Auto-generated: September 18 2019 07:08 AM GMT

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Source: DGNews  |  Posted 12 weeks ago

Anticholinergic Drugs Could Increase the Risk of Dementia

There is nearly an increased risk of dementia among patients aged 55 and over who have used strong anticholinergic medication daily for 3 years or more, according to a study published in JAMA Internal Medicine.

Anticholinergic drugs are prescribed to treat a variety of conditions, including chronic obstructive pulmonary disease, bladder conditions, allergies, gastrointestinal disorders and symptoms of Parkinson’s disease. These medicines can have short-term side effects, including confusion and memory loss, but it is less certain whether long-term use increases the risk of dementia.

The study looked at the medical records of 58,769 patients with a diagnosis of dementia and 225,574 patients without a diagnosis of dementia, all aged 55 and over and registered with United Kingdom GPs contributing data to the QResearch database, between January 1, 2004 and January 31, 2016.

The study findings showed increased risks of dementia for anticholinergic drugs overall and specifically for the anticholinergic antidepressants, antipsychotic drugs, anti-Parkinson’s drugs, bladder drugs and epilepsy drugs after accounting for other risk factors for dementia.

No increased risks were found for the other types of anticholinergic drug studied such as antihistamines and gastrointestinal drugs.

Tom Dening, MD, Centre for Dementia, University of Nottingham, Nottingham, United Kingdom, said: “This study provides further evidence that doctors should be careful when prescribing certain drugs that have anticholinergic properties. However, it’s important that patients taking medications of this kind don’t just stop them abruptly as this may be much more harmful. If patients have concerns, then they should discuss them with their doctor to consider the pros and cons of the treatment they are receiving.”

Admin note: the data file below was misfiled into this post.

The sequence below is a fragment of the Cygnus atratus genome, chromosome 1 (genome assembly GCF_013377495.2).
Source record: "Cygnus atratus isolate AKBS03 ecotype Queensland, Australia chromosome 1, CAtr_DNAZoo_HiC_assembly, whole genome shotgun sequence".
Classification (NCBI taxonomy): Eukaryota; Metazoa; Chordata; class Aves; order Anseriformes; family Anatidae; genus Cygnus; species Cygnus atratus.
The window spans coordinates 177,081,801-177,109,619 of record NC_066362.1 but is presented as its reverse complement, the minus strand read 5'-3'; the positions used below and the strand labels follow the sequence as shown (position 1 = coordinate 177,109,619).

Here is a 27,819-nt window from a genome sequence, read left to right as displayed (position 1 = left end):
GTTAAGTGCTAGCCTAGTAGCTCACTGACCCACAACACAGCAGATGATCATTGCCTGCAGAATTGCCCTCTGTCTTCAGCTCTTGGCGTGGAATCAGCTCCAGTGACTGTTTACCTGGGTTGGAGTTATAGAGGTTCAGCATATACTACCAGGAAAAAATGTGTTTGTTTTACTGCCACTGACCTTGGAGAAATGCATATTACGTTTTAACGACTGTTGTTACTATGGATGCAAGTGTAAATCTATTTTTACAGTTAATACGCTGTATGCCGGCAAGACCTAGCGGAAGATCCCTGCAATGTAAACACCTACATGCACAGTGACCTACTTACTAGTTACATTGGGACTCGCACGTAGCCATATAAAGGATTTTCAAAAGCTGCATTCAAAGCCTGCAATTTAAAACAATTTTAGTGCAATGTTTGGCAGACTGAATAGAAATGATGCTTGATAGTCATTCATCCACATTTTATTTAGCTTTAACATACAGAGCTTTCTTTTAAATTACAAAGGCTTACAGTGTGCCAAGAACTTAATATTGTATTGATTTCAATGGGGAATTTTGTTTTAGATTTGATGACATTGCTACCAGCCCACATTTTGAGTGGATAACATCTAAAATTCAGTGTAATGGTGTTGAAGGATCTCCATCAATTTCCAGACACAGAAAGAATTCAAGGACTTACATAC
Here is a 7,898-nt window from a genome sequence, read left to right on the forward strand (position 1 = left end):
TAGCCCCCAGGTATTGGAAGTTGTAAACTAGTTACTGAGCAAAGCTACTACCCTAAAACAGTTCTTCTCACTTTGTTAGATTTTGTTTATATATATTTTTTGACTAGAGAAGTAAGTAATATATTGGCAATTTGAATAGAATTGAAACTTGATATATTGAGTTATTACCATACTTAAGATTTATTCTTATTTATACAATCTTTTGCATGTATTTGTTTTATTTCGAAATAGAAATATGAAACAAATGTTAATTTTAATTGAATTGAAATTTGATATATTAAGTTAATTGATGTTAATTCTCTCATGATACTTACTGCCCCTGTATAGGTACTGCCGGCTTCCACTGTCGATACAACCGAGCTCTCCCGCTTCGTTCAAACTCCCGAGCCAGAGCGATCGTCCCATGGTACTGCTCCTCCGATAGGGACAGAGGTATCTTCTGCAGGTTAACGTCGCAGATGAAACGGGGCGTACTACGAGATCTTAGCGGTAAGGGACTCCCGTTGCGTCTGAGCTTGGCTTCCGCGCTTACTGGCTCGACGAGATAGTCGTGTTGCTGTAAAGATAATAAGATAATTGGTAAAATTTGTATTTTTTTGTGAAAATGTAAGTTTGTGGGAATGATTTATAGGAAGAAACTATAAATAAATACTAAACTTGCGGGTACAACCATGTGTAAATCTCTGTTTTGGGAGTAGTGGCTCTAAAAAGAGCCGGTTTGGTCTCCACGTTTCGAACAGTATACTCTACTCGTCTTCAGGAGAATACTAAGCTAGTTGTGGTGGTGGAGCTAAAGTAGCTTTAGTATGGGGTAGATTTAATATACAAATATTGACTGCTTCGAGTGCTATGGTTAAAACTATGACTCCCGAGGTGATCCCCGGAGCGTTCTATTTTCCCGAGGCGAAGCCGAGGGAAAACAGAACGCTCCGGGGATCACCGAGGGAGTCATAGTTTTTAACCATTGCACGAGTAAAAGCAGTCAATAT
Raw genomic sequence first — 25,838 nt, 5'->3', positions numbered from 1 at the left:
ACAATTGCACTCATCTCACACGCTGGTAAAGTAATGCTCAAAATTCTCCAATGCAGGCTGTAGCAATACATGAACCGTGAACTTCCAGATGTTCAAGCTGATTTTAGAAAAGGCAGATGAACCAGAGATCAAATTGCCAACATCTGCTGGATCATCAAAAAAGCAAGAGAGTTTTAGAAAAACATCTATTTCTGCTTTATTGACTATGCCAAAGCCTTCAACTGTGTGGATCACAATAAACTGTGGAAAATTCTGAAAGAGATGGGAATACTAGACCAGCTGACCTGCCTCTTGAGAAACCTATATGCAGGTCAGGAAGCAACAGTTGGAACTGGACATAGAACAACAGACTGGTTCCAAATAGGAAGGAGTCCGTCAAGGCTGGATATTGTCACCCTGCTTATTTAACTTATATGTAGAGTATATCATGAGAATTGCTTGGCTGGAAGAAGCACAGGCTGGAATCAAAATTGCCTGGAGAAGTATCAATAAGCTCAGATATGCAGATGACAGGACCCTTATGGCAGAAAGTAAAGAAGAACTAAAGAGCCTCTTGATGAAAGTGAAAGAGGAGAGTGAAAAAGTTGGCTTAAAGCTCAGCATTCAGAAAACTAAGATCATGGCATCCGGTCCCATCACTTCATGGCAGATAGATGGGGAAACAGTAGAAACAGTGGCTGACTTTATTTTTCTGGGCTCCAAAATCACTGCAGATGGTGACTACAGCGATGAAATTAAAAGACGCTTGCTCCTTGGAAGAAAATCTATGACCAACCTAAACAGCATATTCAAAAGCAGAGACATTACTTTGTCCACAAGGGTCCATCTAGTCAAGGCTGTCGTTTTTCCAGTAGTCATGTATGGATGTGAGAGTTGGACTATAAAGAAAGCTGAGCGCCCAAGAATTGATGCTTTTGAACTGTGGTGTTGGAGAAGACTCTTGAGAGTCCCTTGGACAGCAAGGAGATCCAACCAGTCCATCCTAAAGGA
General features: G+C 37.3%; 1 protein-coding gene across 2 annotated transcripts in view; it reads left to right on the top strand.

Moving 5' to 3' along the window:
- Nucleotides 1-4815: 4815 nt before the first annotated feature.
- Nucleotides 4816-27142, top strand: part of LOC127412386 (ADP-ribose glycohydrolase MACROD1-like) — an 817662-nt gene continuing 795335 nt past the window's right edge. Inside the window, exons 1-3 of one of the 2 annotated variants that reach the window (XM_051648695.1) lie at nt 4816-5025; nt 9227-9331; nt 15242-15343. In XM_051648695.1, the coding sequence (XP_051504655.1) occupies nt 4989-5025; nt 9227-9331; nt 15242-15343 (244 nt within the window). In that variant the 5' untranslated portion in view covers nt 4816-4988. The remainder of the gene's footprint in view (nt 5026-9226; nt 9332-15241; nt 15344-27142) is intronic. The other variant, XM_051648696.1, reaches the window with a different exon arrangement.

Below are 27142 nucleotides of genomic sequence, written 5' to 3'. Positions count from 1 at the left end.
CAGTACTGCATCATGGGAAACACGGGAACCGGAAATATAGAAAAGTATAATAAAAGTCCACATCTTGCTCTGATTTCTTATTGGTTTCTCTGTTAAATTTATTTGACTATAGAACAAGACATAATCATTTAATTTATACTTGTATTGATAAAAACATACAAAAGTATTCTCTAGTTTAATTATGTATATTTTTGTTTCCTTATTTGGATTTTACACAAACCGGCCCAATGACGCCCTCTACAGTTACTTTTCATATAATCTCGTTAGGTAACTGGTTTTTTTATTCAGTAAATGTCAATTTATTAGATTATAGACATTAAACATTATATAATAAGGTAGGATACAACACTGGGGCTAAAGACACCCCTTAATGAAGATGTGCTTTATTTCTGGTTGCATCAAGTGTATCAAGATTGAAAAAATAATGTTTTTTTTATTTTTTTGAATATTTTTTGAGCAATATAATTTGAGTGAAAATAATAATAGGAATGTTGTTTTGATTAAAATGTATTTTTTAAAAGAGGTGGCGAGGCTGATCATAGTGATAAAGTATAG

The 58,769 patients with dementia had an average age of 82 and 63% were women. Each dementia case was matched to 5 control patients of the same age, sex, and general practice.

Anticholinergic drug exposure was assessed using prescription information over a complete period of 10 years from 1 to 11 years before diagnosis of dementia or the equivalent dates in control patients, and was compared between the 2 patient groups. Further analysis looked at prescriptions for anticholinergic drugs up to 20 years before diagnosis of dementia.

Carol Coupland, PhD, Division of Primary Care, University of Nottingham, said: “Our study adds further evidence of the potential risks associated with strong anticholinergic drugs, particularly antidepressants, bladder antimuscarinic drugs, anti-Parkinson drugs and epilepsy drugs.

“The risks of this type of medication should be carefully considered by healthcare professionals alongside the benefits when the drugs are prescribed and alternative treatments should be considered where possible, such as other types of antidepressants or alternative types of treatment for bladder conditions. These findings also highlight the importance of carrying out regular medication reviews.

“We found a greater risk for people diagnosed with dementia before the age of 80 which indicates that anticholinergic drugs should be prescribed with caution in middle-aged people as well as in older people.”

In the 1-11 years before the dementia diagnosis date or equivalent in controls, nearly 57% of cases and 51% of controls were prescribed at least 1 strong anticholinergic drug, with an average of 6 prescriptions in cases and 4 in controls. The most frequently-prescribed types of drugs were antidepressants, anti-vertigo and bladder antimuscarinic drugs.

The increased risk associated with these drugs indicates that if the association is causal around 10% of dementia diagnoses could be attributable to anticholinergic drug exposure, which would equate to around 20,000 of the 209,600 new cases of dementia per year in the United Kingdom.

This is a sizeable proportion and is comparable with other modifiable risk factors for dementia, including 5% for midlife hypertension, 3% for diabetes, 14% for later life smoking and 6.5% for physical inactivity.

Reference: doi:10.1001/jamainternmed.2019.0677

SOURCE: University of Nottingham

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